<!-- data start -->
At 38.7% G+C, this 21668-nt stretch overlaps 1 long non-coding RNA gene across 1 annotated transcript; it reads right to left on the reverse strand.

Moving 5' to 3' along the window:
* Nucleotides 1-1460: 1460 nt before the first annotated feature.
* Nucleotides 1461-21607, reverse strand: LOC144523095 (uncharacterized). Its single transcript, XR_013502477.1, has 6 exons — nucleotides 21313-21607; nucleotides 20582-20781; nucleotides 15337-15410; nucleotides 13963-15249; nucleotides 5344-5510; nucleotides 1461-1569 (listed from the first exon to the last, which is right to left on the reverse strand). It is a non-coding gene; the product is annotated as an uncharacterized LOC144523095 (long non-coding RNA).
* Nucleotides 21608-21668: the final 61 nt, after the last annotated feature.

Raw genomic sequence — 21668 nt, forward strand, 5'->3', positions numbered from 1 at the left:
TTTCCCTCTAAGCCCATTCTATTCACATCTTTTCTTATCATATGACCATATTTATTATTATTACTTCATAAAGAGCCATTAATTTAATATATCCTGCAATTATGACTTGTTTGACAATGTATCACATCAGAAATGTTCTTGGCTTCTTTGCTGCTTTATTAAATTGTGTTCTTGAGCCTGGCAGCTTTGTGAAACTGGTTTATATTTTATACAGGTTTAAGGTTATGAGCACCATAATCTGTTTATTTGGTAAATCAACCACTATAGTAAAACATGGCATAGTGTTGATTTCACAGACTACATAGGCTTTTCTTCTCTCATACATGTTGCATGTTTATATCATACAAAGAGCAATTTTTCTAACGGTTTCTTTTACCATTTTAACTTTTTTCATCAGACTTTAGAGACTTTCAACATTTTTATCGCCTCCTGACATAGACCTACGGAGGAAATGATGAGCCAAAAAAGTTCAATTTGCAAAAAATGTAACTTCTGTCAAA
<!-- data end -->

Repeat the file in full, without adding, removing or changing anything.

At 38.7% G+C, this 21668-nt stretch overlaps 1 long non-coding RNA gene across 1 annotated transcript; it reads right to left on the reverse strand.

Moving 5' to 3' along the window:
* Nucleotides 1-1460: 1460 nt before the first annotated feature.
* Nucleotides 1461-21607, reverse strand: LOC144523095 (uncharacterized). Its single transcript, XR_013502477.1, has 6 exons — nucleotides 21313-21607; nucleotides 20582-20781; nucleotides 15337-15410; nucleotides 13963-15249; nucleotides 5344-5510; nucleotides 1461-1569 (listed from the first exon to the last, which is right to left on the reverse strand). It is a non-coding gene; the product is annotated as an uncharacterized LOC144523095 (long non-coding RNA).
* Nucleotides 21608-21668: the final 61 nt, after the last annotated feature.

Raw genomic sequence — 21668 nt, forward strand, 5'->3', positions numbered from 1 at the left:
TTTCCCTCTAAGCCCATTCTATTCACATCTTTTCTTATCATATGACCATATTTATTATTATTACTTCATAAAGAGCCATTAATTTAATATATCCTGCAATTATGACTTGTTTGACAATGTATCACATCAGAAATGTTCTTGGCTTCTTTGCTGCTTTATTAAATTGTGTTCTTGAGCCTGGCAGCTTTGTGAAACTGGTTTATATTTTATACAGGTTTAAGGTTATGAGCACCATAATCTGTTTATTTGGTAAATCAACCACTATAGTAAAACATGGCATAGTGTTGATTTCACAGACTACATAGGCTTTTCTTCTCTCATACATGTTGCATGTTTATATCATACAAAGAGCAATTTTTCTAACGGTTTCTTTTACCATTTTAACTTTTTTCATCAGACTTTAGAGACTTTCAACATTTTTATCGCCTCCTGACATAGACCTACGGAGGAAATGATGAGCCAAAAAAGTTCAATTTGCAAAAAATGTAACTTCTGTCAAA